Gout is one of the more common foot conditions that we see in our office, but that doesn’t mean it’s always easy to treat. Many foot conditions get better when people swhich to a more supportive or protective shoe, but as evidenced by a a recent study, that’s not the case with gout.
According to researchers out of New Zealand, treating gout with orthopedic footwear changes does little to help the inflammatory condition. Although study participants reported minor decreases in pain and impairment, the footwear changes did little to address the underlying condition. Researchers stated that footwear interventions have been proven beneficial for patients with rheumatoid arthritis or osteoarthritis, but not for the similar-pathed problem of gout.
Why Not Gout?
Unlike other arthritic condition that affect the joint, gout is caused by the buildup of uric acid in the bloodstream. This can lead to the formation of uric acid crystals in the joint that break down structures and cause painful joint inflammation. While footwear can do a little to help your foot feel more comfortable during a gout attack, it doesn’t do anything to protect or help heal the damaged joint.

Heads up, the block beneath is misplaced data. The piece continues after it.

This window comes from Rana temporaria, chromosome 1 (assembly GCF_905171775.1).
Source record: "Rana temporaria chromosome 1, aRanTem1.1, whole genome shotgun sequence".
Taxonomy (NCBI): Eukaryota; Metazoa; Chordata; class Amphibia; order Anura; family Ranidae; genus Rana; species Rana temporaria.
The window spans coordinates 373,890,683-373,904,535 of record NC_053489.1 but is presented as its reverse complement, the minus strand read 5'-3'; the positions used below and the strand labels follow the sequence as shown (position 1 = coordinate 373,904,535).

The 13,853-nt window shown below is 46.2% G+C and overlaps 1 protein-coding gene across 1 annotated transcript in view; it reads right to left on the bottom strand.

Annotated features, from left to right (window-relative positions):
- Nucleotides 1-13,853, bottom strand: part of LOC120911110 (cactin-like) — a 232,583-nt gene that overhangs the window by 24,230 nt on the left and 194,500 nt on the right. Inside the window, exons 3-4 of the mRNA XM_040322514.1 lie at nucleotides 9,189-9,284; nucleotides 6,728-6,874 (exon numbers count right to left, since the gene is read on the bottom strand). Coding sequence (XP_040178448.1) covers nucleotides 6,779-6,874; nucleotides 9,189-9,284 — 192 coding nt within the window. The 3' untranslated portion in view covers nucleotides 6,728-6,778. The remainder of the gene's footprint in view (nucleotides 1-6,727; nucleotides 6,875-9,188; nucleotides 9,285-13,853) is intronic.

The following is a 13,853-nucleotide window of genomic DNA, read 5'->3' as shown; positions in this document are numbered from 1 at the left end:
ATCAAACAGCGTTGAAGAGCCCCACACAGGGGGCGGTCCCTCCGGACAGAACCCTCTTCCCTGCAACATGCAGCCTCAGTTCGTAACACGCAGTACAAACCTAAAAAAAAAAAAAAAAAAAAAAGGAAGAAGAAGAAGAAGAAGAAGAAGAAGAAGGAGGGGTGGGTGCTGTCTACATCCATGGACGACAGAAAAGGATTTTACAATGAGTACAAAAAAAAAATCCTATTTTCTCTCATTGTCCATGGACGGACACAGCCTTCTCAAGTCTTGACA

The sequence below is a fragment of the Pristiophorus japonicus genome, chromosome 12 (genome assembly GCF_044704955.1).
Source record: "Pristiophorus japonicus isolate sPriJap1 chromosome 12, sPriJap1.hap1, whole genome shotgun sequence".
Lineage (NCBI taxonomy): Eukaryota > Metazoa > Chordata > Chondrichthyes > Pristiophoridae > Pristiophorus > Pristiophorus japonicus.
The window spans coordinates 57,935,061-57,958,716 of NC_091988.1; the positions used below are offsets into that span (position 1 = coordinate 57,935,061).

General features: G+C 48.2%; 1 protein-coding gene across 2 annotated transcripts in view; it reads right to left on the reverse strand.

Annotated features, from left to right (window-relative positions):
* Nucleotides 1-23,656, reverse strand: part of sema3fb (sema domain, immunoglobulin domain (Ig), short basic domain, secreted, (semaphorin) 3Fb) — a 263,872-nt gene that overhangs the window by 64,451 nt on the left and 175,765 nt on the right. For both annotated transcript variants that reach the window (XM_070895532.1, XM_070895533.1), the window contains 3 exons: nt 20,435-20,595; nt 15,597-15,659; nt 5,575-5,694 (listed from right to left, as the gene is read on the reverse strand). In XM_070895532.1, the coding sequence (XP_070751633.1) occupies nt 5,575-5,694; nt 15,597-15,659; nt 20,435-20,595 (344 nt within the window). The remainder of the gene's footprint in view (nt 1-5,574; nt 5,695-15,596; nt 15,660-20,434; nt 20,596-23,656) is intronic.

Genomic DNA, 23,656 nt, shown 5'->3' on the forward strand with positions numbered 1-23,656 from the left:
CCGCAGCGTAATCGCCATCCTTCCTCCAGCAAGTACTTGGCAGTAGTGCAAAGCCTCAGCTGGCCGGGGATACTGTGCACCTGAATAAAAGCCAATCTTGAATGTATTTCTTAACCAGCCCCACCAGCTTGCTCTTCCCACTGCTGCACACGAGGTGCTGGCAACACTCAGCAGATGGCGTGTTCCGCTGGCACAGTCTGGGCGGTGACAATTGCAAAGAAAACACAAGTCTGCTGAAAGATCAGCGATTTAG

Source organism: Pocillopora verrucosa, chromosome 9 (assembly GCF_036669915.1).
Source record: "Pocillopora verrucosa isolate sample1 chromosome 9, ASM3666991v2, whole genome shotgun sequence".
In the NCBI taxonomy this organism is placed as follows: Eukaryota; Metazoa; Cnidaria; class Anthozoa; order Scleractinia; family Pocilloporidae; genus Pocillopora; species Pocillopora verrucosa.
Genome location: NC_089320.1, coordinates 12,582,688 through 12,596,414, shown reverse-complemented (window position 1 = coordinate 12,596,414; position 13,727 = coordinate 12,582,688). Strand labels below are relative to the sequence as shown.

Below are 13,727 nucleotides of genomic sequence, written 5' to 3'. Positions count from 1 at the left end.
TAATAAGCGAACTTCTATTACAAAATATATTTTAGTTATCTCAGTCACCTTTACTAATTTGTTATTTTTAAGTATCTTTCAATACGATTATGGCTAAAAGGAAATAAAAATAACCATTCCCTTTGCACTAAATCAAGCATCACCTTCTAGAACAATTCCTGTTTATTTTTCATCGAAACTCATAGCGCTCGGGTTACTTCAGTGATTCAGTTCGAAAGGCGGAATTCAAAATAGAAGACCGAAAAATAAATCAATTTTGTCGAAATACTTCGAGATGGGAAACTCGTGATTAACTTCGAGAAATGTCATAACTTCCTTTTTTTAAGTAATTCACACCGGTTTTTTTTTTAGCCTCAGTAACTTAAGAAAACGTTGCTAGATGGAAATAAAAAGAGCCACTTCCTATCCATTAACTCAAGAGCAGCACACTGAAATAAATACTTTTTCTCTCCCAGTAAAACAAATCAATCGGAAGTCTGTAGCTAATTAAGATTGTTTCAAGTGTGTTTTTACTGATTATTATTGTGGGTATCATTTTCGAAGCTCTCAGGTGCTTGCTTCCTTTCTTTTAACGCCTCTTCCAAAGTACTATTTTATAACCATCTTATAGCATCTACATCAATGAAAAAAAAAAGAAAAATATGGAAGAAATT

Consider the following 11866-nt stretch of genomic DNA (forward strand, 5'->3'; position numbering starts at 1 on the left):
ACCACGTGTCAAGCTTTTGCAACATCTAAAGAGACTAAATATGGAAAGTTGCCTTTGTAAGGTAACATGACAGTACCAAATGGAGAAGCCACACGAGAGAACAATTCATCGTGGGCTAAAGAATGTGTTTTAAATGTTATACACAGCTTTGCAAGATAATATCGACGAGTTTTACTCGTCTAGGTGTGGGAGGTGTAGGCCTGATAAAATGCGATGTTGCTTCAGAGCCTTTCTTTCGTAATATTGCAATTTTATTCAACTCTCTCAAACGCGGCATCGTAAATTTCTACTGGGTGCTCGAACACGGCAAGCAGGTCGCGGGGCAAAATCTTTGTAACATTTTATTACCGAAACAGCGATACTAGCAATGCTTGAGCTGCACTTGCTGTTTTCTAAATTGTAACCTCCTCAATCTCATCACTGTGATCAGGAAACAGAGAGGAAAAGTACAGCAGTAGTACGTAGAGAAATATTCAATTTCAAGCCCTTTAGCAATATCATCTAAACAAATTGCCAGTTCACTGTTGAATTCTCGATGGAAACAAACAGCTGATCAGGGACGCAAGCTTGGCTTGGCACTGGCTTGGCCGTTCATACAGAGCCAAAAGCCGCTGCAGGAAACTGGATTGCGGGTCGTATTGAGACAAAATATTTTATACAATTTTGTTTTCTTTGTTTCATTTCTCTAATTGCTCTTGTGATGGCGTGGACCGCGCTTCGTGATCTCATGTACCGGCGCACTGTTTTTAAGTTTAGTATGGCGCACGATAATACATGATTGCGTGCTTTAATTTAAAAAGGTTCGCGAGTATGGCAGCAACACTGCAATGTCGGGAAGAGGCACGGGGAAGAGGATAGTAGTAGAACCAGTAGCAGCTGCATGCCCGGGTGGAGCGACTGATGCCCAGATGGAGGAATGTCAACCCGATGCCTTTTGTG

So what treatments should you be trying if you’re bothered by acute or chronic gout attacks? You’ll want to try treatments that reduce uric acid levels and that help calm joint inflammation. Those options include:
Rest – Resting the joint will help calm the inflammation and give the joint time to heal.
Hydrate – You have more uric acid levels in your body if you’re dehydrated, so it’s a good idea to drink plenty of water throughout the day if you’re prone to attacks or in the midst of dealing with gout.
Dietary Choices – Your diet plays a big role in the onset of gout attacks. Red meat, seafood, and alcohol can all lead to increases of uric acid in the body. Making good dietary choices can go a long way in preventing gout attacks.
Anti-Inflammatory Medications – As the condition elicits an inflammatory response from the joint, anti-inflammatory medications can be helpful in the short term.
Exercise – Exercise is important in gout management, but when you exercise is probably the most important. Exercising while you’re dealing with an inflamed joint can lead to more inflammation and pain. Instead, opt for gentle stretching exercises to maintain your range of motion. When you’re not dealing with a flareup, exercise can help to strengthen the joint and fight back against joint damage and degeneration.
If these at-home remedies fail to help you find relief from gout, reach out to Dr. Silverman’s office for a consultation. For more information, or to set up an appointment, contact Silverman Ankle & Foot today.